The economic benefits were calculated via the Capital Asset Valuation for the Amenity of Trees (CAVAT) system, and the figure was over £3 million.   It was also noted that to replace the Council’s trees (theoretically) it would cost £27 million, hence the importance of managing the tree stock well.

 

Following the presentation Members raised several points which were clarified by Officers:

 

·         The figures did not include private trees.  The Council only had influence on private trees through the planning system (trees in Conservation Areas, Estate Managed Areas and trees with Tree Preservation Orders).

·         The Council had a good mix of trees, with no one tree being overly dominant.  The highest number of one species was cherry at 12% of the tree stock.

·         Trees did release carbon into the atmosphere once they died, however with the tree stock being constantly replenished, this was accounted for in the figures. 

 

RESOLVED:

 

That the Environment Overview and Scrutiny Committee note both the economic and amenity value and benefits of the Councils trees and woodlands.

67.

RESILIENCE UPDATE pdf icon PDF 135 KB

The report of the Corporate Director (Public Protection, Planning and Governance) sets out an update for Members to note on the principal resilience activities that have been carried out by the Risk and Resilience Team over the period since the previous report in January 2019.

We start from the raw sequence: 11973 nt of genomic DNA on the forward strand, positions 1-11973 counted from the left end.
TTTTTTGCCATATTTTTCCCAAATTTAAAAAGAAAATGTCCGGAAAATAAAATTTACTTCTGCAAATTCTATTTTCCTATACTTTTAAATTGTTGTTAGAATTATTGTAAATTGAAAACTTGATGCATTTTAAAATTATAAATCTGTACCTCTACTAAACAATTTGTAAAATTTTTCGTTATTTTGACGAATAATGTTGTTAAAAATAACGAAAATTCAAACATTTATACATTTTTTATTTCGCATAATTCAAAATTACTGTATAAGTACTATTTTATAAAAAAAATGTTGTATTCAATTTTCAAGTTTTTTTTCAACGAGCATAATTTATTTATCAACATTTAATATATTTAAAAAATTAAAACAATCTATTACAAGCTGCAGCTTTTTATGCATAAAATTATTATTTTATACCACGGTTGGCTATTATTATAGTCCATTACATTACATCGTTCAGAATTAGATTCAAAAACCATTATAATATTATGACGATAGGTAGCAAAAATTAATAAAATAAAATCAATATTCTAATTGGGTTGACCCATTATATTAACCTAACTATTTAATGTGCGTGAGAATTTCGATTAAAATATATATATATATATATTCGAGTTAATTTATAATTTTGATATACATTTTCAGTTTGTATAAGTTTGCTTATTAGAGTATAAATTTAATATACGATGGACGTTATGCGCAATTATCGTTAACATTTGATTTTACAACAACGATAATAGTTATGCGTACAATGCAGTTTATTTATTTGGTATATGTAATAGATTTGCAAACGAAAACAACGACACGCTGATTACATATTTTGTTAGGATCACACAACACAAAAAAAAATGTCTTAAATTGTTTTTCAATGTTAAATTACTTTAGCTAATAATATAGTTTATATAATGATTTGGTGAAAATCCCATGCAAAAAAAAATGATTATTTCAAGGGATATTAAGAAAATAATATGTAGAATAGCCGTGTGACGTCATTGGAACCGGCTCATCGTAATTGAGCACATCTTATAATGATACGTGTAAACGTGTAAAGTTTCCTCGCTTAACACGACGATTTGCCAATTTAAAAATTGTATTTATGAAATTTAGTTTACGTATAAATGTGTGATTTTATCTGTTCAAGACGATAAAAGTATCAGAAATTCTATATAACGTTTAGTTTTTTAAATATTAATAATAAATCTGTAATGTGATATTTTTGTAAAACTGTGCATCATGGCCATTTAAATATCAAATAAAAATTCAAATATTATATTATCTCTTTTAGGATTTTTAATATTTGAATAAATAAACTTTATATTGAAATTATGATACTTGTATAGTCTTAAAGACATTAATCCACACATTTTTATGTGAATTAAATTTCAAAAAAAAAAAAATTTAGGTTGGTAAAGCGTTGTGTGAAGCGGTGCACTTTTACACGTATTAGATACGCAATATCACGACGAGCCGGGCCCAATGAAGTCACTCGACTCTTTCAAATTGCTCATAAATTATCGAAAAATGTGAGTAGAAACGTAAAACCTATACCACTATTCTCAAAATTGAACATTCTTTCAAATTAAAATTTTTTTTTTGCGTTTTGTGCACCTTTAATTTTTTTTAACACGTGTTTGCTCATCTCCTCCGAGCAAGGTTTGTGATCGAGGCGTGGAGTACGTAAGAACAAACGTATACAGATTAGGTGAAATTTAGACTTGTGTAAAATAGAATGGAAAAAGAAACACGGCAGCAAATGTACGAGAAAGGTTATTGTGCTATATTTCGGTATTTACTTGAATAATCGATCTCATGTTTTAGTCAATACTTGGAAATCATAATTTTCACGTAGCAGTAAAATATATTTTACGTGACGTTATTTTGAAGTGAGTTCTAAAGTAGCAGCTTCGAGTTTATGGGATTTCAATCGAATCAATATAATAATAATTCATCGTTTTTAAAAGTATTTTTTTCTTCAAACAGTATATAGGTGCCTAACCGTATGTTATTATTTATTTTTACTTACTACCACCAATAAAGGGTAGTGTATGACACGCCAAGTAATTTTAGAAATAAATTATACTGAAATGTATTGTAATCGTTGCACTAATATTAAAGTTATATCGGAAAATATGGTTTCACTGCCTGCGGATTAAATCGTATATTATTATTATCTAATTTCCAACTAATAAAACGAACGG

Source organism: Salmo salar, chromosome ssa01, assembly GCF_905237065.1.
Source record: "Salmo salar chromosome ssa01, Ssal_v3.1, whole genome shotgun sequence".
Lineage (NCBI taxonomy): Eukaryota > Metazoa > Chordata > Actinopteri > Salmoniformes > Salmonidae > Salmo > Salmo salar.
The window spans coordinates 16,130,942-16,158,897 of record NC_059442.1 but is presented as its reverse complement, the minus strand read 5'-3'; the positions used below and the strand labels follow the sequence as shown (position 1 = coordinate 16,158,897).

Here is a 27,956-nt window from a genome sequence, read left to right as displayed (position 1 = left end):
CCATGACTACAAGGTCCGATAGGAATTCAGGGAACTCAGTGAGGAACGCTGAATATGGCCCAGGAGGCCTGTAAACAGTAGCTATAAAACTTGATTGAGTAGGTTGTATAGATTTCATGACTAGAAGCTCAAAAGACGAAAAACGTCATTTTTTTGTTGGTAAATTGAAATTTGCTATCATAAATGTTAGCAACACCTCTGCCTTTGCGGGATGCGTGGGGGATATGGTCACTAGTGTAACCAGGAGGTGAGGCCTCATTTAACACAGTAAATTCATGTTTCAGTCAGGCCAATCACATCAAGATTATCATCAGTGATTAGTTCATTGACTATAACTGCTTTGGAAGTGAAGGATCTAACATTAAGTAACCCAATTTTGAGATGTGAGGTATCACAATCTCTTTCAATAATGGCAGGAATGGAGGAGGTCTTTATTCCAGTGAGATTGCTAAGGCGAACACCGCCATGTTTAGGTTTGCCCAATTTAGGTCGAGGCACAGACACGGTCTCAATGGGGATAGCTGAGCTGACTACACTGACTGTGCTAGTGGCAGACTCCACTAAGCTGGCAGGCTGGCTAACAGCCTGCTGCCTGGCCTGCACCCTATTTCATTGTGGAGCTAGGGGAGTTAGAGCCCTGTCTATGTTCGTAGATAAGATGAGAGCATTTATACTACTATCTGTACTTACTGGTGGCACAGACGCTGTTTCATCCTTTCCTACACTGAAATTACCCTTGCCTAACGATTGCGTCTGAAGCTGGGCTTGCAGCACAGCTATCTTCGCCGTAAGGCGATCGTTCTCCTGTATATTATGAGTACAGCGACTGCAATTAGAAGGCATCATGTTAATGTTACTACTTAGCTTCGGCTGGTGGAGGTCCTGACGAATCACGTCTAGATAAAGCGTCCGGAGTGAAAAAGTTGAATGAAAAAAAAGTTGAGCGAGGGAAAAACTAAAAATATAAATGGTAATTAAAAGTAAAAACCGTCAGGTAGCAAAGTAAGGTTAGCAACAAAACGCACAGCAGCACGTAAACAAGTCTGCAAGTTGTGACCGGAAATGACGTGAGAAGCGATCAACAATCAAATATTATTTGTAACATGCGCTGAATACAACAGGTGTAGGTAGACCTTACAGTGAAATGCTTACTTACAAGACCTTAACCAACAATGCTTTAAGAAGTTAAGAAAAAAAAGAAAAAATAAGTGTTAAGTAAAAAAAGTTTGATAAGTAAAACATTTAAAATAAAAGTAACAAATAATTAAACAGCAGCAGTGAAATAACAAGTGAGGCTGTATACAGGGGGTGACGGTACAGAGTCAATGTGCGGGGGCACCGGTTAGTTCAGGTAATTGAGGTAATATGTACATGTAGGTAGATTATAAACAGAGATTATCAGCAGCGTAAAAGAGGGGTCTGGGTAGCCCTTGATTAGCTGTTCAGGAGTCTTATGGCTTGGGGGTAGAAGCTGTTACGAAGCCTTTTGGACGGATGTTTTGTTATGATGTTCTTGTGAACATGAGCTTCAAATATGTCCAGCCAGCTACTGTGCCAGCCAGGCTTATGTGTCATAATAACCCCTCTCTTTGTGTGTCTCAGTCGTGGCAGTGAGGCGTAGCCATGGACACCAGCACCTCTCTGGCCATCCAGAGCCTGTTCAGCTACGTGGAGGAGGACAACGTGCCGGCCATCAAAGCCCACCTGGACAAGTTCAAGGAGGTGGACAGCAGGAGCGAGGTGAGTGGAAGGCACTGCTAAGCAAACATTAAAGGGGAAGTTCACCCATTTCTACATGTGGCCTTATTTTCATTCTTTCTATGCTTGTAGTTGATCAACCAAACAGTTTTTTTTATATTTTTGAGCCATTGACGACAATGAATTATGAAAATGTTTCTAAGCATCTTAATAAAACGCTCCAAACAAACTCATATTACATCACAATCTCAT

Minutes:

The report of the Corporate Director (Public Protection, Planning and Governance) updated Members on the principal resilience activities that had been carried out by the Risk and Resilience Team over the period since the previous report in January 2019.

 

Members asked how Officers were responding to the Coronavirus epidemic.  Officers advised that:

 

·         They had been developing plans, ensuring it was sensible and proportionate. They had built on plans developed in 2009 with regards to Swine Flu and national advice from Public Health England and the National Health Service (NHS) were also being built into their plan. 

·         They were part of the county-wide strategic coordination group, the Local Resilience Forum (LRF). 

·         An internal officer group, representing various service areas in the Council, would be meeting again this week and then the plan would be formally adopted

·         Members had already received guidance, and guidance for staff would follow in due course.